Tag Archives: Food Writing

Dinner with Edward by Isabel Vincent: A Story of an Unexpected Friendship

Cover imageRegular readers will know that I’m not one for words like ‘charming’ and ‘delightful’ – smacks too much of tweeness for me – but when I read the pitch for Isabel Vincent’s Dinner with Edward, they immediately popped into my head. Another one was ‘Christmas’, but that’s the old bookseller in me. Vincent’s book tells the story of her friendship with the nonagenarian Edward who cooks delectable dinners for her in his New York apartment.

Vincent has recently moved to the city, taking up a position on the New York Post after years as a foreign correspondent, bringing her husband and daughter with her. Living in Toronto, far from her father, Edward’s daughter has asked Vincent to look in on him, telling her of the promise his beloved wife Paula extracted from him to continue living after her death. Intrigued and tempted by Valerie’s descriptions of her father’s culinary prowess, Vincent calls in to be met by a dapper Edward who welcomes her into an apartment filled with delicious cooking aromas. So begins what is at first a weekly dinner date, replete with an immaculately prepared cocktail followed by several courses. Edward is both a wonderful host and an accomplished cook – inventive dishes prepared from carefully selected ingredients, wine perfectly matched, jazz playing quietly in the background. These two console each other – one who has lost the love of his life, the other whose marriage is crumbling – with food, appreciation and conversation, continuing to do so over several years until their meetings grow less frequent as Vincent finds herself in love and Edward’s health inevitably begins to fail.

You’ll have realised from the first paragraph that I found this book a delight. Hard not to use the word ‘heartwarming’, another word I tend to avoid, when describing the way in which Edward and Vincent rescue each other. Her account is arranged around the meals they share, beginning each chapter pleasingly with a menu. I’m sure Edward approved – the short interview at the back of the book tells us that he lived to see the hardback edition published in the States. Vincent unfolds his, and Paula’s, stories alongside her own as Edward introduces her to his repertoire of delectable lovingly perpared delicacies.

The secret is treating family like guests and guests like family

He’s very much the urbane New Yorker, seeing Vincent as something of a project. She begins to look at life a little differently, always leaving his apartment happy no matter how difficult things have become at home or how challenging at work. A lovely book, then. Almost as soon as I started it, I was struck by what a great movie it would make. I’d go and see it for sure.

Pushkin Press: London 2019 9781911590262 223 pages Hardback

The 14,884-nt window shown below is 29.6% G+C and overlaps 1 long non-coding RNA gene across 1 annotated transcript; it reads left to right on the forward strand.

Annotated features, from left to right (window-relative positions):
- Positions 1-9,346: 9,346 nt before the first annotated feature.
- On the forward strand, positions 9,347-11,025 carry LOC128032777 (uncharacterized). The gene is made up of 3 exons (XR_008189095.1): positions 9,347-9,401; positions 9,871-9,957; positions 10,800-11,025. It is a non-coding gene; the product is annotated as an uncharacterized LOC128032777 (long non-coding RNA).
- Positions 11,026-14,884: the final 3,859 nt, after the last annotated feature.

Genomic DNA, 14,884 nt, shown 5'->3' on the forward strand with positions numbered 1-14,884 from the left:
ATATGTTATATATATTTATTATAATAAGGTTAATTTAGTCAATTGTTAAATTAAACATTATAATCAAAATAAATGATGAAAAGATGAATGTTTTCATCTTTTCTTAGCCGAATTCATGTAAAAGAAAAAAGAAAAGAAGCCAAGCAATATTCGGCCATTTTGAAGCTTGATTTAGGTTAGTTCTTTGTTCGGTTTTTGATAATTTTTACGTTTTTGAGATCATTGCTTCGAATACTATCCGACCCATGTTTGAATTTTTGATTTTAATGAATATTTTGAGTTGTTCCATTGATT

The Edible Atlas by Mina Holland: A tasty little post which involves Jaffa cakes

Cover imageThis may seem an unusual post from me but I enjoy eating almost as much as I enjoy reading and would do a lot more of it were I not in fear of an exploding waistline. Travel comes a close third which makes Mina Holland’s culinary atlas an attractive prospect, all the more so thanks to the puff from Yotam Ottolenghi adorning the dust jacket. It’s a clever idea – five geographical areas (Europe, the Middle East, Asia, Africa and the Americas) are broken down into countries, some further divided into regions, with an essay about the local cuisine, maps charting indigenous ingredients and a set of recipes.

Holland kicks off with a chatty introduction discussing influences on regional cooking, from invasion and immigration to climate and geographical conditions, encouraging her readers to take a relaxed attitude to recipes and use their creativity. There are regional larder lists and an appealing inventory of kitchen equipment which steers well clear of arcane, expensive accoutrements plus a handy list of stockists for more exotic ingredients. I’m not going to catalogue all thirty-nine cuisines – that would make for a very dull post – but just to give you an idea, you’ll be visiting France, Italy, Germany (yes, I know), Scandinavia, Turkey, Iran, India, Thailand, Ethiopia, Louisiana and Brazil. Holland (bit confusing, that) has something interesting to say about all of the areas I picked out to read, often drawing on her own travels and extensive reading. Her recipes looked clear and easy to follow if a little disappointingly predictable at times – Gazpacho for Andalucia and Guacamole for Mexico – with interesting, unfamiliar dishes from the more unusual destinations such as Iranian Chicken with Barberries, Yoghurt and Orange Peel and Brazilian Shrimp Stew. I’ve a feeling I’ll be dipping into the essays rather than using it as a cookery book, though.

I bet you’re all dying to know about those German dishes so here they are: Savoy Cabbage and Caraway Seeds, Braised Red Cabbage (H’s favourite), Sauerkraut and Beery Bratwurst with Sauerkraut. Danish Dream Cake sounds more up my street. Apologies to any German readers but you know you’d make fun of British recipes featured in a German cook book, and I’m more than happy to look at any traditional German recipes you’d like to send my way, particularly in the cake department. And speaking of cakes – I met a friend in Oxford yesterday where we had lunch at Bills. We both finished of with a Jaffa cake which may sound dull but this was a Jaffa cake like no other I’ve tasted – I urge you to get your hands on one as soon as you possibly can.